Officials with Chiquita Canyon Landfill discussed a timeline for making its smell a little less of a problem Thursday at a community Zoom meeting to update residents on what’s going on with the smell that’s drawn thousands of complaints from Val Verde and Castaic.
Landfill officials said Nov. 10 or 11 was the deadline given by the South Coast Air Quality Management District as a condition of its permission to operate a third flare on the site.
“We plan to get it up and running sooner than that,” Steve Cassulo, district manager for Waste Connections, which owns the landfill, said Thursday during the Zoom.
“We are going to be turning the system on as quickly as possible. Obviously we think that the reduction of the odors coming from the landfill will happen, not quite immediately, but within the first few days we’re going to get a good reaction,” he said.
“We’re going to get a good indication of how we’re going to be able to reduce and what we’re going to remove,” he said.
The landfill also shared a report produced by officials with CTEH, a Little Rock, Arkansas-based environmental consulting firm with a specialty in toxicology, hired by Chiquita Canyon to review data from another Chiquita consultant, SCS Engineering, which is conducting the air sampling around the landfill.
The report, which contained about 80 pages of air sampling reports that one CTEH official acknowledged was a bit of a “data dump,” included data for testing that stretched back to “early August” when SCS expanded its air-testing capabilities to include volatile organic compounds and dimethyl sulfide, which has been one of the main gases discussed and believed to be the likely landfill gas, or lfg, responsible for a sulfuric stench that affected residents have likened to rotting garbage.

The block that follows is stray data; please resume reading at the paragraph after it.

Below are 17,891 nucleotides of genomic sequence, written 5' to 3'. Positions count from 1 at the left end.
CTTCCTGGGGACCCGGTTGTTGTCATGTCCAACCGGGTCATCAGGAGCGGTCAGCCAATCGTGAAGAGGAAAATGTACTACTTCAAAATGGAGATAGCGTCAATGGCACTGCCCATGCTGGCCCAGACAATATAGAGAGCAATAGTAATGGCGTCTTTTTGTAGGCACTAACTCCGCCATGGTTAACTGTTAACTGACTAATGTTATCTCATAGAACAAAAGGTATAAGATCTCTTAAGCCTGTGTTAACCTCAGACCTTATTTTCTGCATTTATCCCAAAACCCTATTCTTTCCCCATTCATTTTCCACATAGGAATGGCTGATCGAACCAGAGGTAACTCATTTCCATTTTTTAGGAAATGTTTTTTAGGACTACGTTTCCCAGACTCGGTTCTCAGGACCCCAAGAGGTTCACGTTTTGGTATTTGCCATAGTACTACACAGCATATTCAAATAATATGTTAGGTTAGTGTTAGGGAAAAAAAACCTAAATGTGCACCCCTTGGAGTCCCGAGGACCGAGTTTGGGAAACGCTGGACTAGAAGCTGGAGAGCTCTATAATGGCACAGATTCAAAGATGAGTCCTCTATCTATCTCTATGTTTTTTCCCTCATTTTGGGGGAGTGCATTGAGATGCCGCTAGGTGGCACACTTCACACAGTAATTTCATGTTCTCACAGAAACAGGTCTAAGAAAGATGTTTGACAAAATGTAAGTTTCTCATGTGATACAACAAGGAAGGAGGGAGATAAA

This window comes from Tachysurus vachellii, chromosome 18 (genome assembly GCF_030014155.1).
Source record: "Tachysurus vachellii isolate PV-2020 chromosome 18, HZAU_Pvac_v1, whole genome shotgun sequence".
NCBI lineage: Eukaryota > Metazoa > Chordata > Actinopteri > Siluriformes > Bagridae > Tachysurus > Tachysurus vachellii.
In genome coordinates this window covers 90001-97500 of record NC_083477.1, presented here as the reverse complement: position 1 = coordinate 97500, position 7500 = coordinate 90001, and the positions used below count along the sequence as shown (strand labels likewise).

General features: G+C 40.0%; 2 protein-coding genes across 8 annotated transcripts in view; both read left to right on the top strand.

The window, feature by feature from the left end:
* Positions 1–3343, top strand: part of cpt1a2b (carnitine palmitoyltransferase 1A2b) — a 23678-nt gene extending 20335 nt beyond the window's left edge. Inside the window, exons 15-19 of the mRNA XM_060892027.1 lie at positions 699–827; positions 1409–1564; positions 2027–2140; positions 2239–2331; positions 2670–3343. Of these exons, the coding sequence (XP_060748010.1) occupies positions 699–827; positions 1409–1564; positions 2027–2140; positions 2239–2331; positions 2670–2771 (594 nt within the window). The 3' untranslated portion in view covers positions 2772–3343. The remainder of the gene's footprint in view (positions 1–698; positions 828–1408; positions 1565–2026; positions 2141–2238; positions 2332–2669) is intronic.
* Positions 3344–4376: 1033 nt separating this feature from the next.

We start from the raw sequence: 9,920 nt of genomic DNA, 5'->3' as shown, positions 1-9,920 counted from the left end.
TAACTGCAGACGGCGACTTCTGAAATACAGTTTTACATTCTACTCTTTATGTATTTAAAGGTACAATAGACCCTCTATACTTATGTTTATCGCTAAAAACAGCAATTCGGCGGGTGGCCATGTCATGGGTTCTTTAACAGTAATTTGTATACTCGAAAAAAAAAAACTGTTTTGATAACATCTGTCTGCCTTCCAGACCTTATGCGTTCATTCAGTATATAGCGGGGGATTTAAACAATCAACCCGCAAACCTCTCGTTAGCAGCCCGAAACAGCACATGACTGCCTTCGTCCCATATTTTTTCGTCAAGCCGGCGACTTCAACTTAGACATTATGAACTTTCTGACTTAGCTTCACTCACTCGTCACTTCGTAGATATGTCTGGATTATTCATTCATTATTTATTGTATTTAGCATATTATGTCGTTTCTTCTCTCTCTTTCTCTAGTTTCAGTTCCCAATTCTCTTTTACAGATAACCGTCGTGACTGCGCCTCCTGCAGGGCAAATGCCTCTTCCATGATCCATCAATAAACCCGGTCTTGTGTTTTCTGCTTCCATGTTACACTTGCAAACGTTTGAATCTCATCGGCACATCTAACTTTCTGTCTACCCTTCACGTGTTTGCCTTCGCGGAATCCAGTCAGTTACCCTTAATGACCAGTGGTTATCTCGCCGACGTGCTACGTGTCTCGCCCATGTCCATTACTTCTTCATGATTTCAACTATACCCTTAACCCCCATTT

CTEH officials said the data, which included “thousands of analytes” from the samples SCS collected, showed “no evidence of increased health risk to the community” in August, when AQMD officials issued 28 violations over the smell in 31 days.
One of the questions by a resident identified as George mentioned a concern about the report’s data, as well as pointing out an observation about the odor that’s been repeatedly mentioned: Residents really need to know where the monitoring is being conducted because the smell hits different areas and is much worse at certain times than others.
As an example, during previous interviews with residents in Val Verde who live within a few blocks of the landfill, several noted the smell can sometimes be detected in a backyard, and not a front yard, and other times it can permeate an entire house. Others noted they can be walking down the street and not smell it, and then a gust of wind can make the smell so intense they feel nauseous.
Both CTEH and SCS Engineering recognized the need for more clarity in that respect, and noted that in future reports they’d try to clarify the collection points with their locations. A map of the monitoring stations was provided in CTEH’s report, which was also filed with L.A. County Public Health.
Castaic residents will have another chance to discuss the results of the report 6 p.m. Tuesday, when the Chiquita Canyon Community Advisory Committee convenes its monthly meeting at the Castaic Library.
There was little discussion of a grant program announced earlier in the week, other than to say about $2 million is expected to be released by a third-party company hired to distribute the grants.
“The Chiquita Canyon Landfill Utility Relief Grant Program will reimburse residents of Val Verde, Castaic, and surrounding communities for their electric utility expenses incurred between May 1, 2023, through Oct. 31, 2023,” according to a statement from Supervisor Kathryn Barger earlier this week announcing the grants of up to $2,000.
The landfill has information about the grants available at its website, ChiquitaCanyonLandfillRelief.lacda.org. The deadline to file is Oct. 31.
Castaic Library is located at 27971 Sloan Canyon Road.